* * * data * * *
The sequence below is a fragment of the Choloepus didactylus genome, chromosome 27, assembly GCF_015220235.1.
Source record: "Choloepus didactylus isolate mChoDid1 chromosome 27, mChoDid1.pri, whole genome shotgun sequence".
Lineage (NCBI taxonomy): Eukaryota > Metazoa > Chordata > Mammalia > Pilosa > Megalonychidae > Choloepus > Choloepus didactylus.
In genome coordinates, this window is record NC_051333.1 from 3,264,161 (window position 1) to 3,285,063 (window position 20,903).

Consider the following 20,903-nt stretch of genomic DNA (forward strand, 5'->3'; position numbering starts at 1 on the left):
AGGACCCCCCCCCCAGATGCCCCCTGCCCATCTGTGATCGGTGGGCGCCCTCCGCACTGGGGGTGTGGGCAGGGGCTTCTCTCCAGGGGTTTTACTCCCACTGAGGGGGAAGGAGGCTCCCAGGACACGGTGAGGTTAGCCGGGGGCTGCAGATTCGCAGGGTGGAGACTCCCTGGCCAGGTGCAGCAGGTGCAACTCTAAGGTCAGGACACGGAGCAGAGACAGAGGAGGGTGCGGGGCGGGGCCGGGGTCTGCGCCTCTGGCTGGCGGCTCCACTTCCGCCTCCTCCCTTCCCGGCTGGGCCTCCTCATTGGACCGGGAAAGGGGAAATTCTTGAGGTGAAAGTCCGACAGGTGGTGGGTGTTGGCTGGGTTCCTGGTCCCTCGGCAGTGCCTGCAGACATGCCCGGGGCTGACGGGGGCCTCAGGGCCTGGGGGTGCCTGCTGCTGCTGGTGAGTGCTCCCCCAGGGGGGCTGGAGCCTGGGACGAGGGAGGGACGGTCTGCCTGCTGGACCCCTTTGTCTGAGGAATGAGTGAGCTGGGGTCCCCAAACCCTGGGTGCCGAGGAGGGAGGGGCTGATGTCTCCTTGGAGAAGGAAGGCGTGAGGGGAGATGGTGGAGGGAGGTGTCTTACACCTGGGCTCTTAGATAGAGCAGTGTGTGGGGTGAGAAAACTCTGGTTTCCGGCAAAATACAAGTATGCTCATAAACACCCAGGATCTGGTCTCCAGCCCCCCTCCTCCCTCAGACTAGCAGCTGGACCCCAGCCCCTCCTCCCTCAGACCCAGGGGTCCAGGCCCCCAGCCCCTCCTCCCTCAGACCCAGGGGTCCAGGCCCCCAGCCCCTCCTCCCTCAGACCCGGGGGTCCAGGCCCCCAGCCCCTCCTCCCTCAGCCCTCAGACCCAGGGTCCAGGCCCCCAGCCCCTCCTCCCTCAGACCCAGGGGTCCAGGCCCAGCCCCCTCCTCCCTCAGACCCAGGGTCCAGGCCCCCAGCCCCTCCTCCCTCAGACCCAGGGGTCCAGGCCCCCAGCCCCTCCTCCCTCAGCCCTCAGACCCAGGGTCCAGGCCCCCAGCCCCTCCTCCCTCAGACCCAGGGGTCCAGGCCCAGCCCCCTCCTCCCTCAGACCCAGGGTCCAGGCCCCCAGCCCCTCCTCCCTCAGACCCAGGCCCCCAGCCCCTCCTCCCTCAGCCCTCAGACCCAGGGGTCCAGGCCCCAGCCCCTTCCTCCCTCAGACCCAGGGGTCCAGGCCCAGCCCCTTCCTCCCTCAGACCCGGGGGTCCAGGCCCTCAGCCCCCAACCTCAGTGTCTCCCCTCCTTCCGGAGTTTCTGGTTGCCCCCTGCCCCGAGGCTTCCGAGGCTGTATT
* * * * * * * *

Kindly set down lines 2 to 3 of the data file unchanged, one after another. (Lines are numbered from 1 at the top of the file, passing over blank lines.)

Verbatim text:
Source record: "Choloepus didactylus isolate mChoDid1 chromosome 27, mChoDid1.pri, whole genome shotgun sequence".
Lineage (NCBI taxonomy): Eukaryota > Metazoa > Chordata > Mammalia > Pilosa > Megalonychidae > Choloepus > Choloepus didactylus.